4 Things I Do To Help My Anxiety

I’ve never hidden the fact that I suffer with anxiety, and I think it’s super important to share what I’m going through with friends, family and followers, not only to get the support I need during the low periods, but also to celebrate the little wins that come with the territory. My anxiety rears it’s head in various ways, from middle of the night panics, or tears on Oxford Street when the constant over-stimulation becomes too much, to creating very-realistic-although-has-never-happened scenarios in my head, to sitting alone in my flat assuming that everyone I know is angry at me for some unknown reason.

I will also never keep it a secret that I have sought out counselling for my anxiety. My best friend has always reminded me of this… You break a bone and you go to hospital, get an X-ray, pain killers etc. So when my brain decides to attack itself, or my sympathetic nervous system goes into overdrive and I spend days in the adrenaline fuelled ‘fight or flight’ against my own body, seeing a therapist and getting treatment should be an obvious option. It’s a stigma that needs to be addressed and removed from society.

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(Photo credit – Emma Pharaoh)

Through the therapy, I was very lucky to get 10 sessions on the NHS, I’ve been learning some techniques and skills to help, and thought I’d share some of my favourites with you. I cannot stress enough, this is what works for me PERSONALLY, and might not for everyone. I share only because something I mention might strike a chord with you, and if my writing can help just one person make one small change, then I’m happy!

1. Write It Down

If I’m having intrusive thoughts that I can’t switch off, I have found that writing them all out helps to calm my mind. I might start writing in floods of tears, but as I get it all out onto paper, I feel a physical relief. I may never look at what I’ve written ever again, or if I do, it’s with a fresh perspective and the worries I had at the time of writing are either less intense than I remember, or more manageable.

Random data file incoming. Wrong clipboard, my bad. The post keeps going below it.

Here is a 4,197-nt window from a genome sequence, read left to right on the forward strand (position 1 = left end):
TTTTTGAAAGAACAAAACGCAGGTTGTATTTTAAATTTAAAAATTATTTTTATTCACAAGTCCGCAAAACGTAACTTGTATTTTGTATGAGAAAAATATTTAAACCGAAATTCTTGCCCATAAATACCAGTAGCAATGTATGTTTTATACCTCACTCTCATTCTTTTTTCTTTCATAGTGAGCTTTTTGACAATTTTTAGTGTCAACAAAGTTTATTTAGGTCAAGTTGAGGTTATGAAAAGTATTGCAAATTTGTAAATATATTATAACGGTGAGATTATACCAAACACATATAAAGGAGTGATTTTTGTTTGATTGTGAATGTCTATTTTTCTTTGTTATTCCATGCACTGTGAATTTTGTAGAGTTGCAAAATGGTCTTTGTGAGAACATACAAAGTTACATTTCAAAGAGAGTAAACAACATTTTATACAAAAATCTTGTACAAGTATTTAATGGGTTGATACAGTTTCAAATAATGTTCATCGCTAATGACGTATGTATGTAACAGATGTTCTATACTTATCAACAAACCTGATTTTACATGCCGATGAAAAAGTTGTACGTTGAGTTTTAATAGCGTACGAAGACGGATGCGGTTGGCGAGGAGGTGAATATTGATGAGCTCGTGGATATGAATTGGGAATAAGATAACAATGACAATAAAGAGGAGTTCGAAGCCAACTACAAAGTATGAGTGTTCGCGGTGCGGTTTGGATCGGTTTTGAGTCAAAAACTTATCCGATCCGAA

During therapy, I became conscious of writing becoming a bit of a negative outlet, no matter how beneficial it feels at the time, so other way I use writing is as a daily positivity tracker. At the end of every day, good or bad, I write down three positive things that happened in the day. That way, even if it’s been a highly anxious day, I go to sleep with positive thoughts in my mind.

2. Meditation

Mindfulness and meditation are very much ‘wellness buzz words’ at the moment, and it’s taken me a while to dive into the wealth of apps that are available for this purpose. The main ones I’ve come across are Calm, Buddhify and Headspace. I began my meditation journey with Headspace which has 10 free introductory sessions. Aside from these, there are lots of single guided meditations for specific purposes such as Sleep, Exam Stress, Sporting Competition and more.

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A more recent discovery is Buddhify, who have kindly gifted me a complimentary subscription. This guided meditation app has so many options for all kinds of practise, from specific emotional states, to meditation for travel and sleep. I’m just getting to grips with it but really enjoying it so far. Head to my instagram to hear more about it.

3. Exercise

As someone who’s been through low periods, I know that sometimes the very last thing you want to do is go to the gym or to an exercise class. I’m not about to tell you that ‘exercise is going to help all your problems, so suck it up and go to the gym’, but if you’re feeling up to it, then exercise can help greatly. I noticed in the time after my knee surgery, that the point at which I felt better in my head was when I was allowed to start gentle exercise again. For me, it makes a huge difference. Exercise increases the production of serotonin, the happy hormone, in the brain, and can lift your mood in an instant. There are explanations for this based on neuroscience of course which I could write an entire post on itself. Take away the science for a moment, with exercise, be it gym, running or yoga, there is an element of distraction playing a part here too, which leads me on to my next point.